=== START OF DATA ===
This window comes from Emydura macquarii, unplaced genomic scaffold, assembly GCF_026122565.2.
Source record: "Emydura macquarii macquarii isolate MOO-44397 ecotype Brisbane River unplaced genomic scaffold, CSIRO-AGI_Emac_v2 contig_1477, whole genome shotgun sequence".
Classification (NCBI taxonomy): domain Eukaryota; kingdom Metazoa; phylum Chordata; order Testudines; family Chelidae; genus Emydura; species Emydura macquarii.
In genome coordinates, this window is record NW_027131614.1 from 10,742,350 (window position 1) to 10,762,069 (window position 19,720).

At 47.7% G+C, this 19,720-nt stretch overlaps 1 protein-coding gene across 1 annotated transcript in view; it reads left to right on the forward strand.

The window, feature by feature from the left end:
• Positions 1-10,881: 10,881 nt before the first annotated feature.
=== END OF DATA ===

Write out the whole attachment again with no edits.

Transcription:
This window comes from Emydura macquarii, unplaced genomic scaffold, assembly GCF_026122565.2.
Source record: "Emydura macquarii macquarii isolate MOO-44397 ecotype Brisbane River unplaced genomic scaffold, CSIRO-AGI_Emac_v2 contig_1477, whole genome shotgun sequence".
Classification (NCBI taxonomy): domain Eukaryota; kingdom Metazoa; phylum Chordata; order Testudines; family Chelidae; genus Emydura; species Emydura macquarii.
In genome coordinates, this window is record NW_027131614.1 from 10,742,350 (window position 1) to 10,762,069 (window position 19,720).

At 47.7% G+C, this 19,720-nt stretch overlaps 1 protein-coding gene across 1 annotated transcript in view; it reads left to right on the forward strand.

The window, feature by feature from the left end:
• Positions 1-10,881: 10,881 nt before the first annotated feature.